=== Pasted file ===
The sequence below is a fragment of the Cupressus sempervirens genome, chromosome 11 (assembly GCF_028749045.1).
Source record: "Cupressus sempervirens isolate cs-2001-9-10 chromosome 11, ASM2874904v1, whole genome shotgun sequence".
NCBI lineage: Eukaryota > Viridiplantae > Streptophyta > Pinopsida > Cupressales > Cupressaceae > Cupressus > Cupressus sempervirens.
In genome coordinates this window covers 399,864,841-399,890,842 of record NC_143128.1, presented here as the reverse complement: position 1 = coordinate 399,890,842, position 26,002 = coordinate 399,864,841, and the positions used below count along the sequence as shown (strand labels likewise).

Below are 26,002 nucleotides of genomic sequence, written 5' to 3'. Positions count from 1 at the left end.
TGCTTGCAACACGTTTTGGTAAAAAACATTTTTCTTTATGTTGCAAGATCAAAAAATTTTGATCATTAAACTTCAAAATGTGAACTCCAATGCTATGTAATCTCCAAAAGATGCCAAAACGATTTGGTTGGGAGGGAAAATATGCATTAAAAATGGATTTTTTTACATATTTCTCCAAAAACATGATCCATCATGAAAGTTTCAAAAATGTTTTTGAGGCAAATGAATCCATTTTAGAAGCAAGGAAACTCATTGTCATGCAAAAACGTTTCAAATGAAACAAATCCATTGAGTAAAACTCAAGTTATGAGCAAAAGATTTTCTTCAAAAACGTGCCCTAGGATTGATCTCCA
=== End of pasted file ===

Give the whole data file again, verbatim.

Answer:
The sequence below is a fragment of the Cupressus sempervirens genome, chromosome 11 (assembly GCF_028749045.1).
Source record: "Cupressus sempervirens isolate cs-2001-9-10 chromosome 11, ASM2874904v1, whole genome shotgun sequence".
NCBI lineage: Eukaryota > Viridiplantae > Streptophyta > Pinopsida > Cupressales > Cupressaceae > Cupressus > Cupressus sempervirens.
In genome coordinates this window covers 399,864,841-399,890,842 of record NC_143128.1, presented here as the reverse complement: position 1 = coordinate 399,890,842, position 26,002 = coordinate 399,864,841, and the positions used below count along the sequence as shown (strand labels likewise).

Below are 26,002 nucleotides of genomic sequence, written 5' to 3'. Positions count from 1 at the left end.
TGCTTGCAACACGTTTTGGTAAAAAACATTTTTCTTTATGTTGCAAGATCAAAAAATTTTGATCATTAAACTTCAAAATGTGAACTCCAATGCTATGTAATCTCCAAAAGATGCCAAAACGATTTGGTTGGGAGGGAAAATATGCATTAAAAATGGATTTTTTTACATATTTCTCCAAAAACATGATCCATCATGAAAGTTTCAAAAATGTTTTTGAGGCAAATGAATCCATTTTAGAAGCAAGGAAACTCATTGTCATGCAAAAACGTTTCAAATGAAACAAATCCATTGAGTAAAACTCAAGTTATGAGCAAAAGATTTTCTTCAAAAACGTGCCCTAGGATTGATCTCCA